The off-gassing issue with MDF (medium density fiberboard) comes from the use of urea-formaldehyde as a binder holding the fibers together. Your symptoms can indeed be caused by formaldehyde, but you should keep in mind that they also may arise from other contaminants or germs.
Formaldehyde off-gassing does appear to have a relationship to indoor conditions, but should actually decrease in colder temperatures. According to the FDA, "Formaldehyde tends to double its level of outgassing for every 10 degree F increase in temperature." Humidity can also have an effect.
Some questions about your MDF:
- Is it exposed, or is it painted, sealed or laminated over?
- How long has it been there? Formaldehyde off-gassing will diminish over time. If it's new, does its introduction coincide with your symptoms?
- Do you know whether your particular MDF contains formaldehyde or not? There are several manufacturers who now produce MDF with "no added formaldehyde."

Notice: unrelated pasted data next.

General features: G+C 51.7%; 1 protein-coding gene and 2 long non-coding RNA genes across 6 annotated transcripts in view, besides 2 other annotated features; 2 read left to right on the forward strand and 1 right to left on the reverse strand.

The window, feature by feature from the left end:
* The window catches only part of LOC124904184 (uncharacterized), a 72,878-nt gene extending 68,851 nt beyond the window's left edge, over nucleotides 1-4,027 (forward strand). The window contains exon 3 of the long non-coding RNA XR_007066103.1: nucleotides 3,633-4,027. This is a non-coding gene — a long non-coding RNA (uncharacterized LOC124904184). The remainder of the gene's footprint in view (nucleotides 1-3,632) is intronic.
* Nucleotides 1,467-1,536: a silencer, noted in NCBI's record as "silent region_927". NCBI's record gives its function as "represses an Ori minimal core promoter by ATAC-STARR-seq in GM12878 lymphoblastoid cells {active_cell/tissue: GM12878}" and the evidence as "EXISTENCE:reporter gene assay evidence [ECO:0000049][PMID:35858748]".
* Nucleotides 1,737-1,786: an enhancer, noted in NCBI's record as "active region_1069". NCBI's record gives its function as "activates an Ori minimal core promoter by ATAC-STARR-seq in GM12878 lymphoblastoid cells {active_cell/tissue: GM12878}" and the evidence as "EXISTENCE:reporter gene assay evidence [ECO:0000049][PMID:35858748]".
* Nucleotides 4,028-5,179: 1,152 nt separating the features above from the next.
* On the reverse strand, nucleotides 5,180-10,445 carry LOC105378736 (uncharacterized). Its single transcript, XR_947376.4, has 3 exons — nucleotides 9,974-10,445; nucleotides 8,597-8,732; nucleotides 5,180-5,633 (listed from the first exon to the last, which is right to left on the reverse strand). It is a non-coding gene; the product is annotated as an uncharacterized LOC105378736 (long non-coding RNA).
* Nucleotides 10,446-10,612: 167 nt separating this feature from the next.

Ideally, you'd try to determine if the MDF is indeed the cause of the problem. If the wood is relatively new and if it is exposed and unsealed, the US Consumer Product Safety Commission recommends sealing the surfaces: "You may use a vapor barrier such as some paints, varnishes, or a layer of vinyl or polyurethane-like materials. Be sure to seal completely, with a material that does not itself contain formaldehyde. Many paints and coatings will emit other VOCs when curing, so be sure to ventilate the area well during and after treatment."
Another part of the remedy may be "dilution" by increasing the ventilation in the space. That doesn't get rid of the cause of the problem, of course, and also runs the risk of increasing your heating and cooling loads, but may improve your home air quality and alleviate some of your symptoms.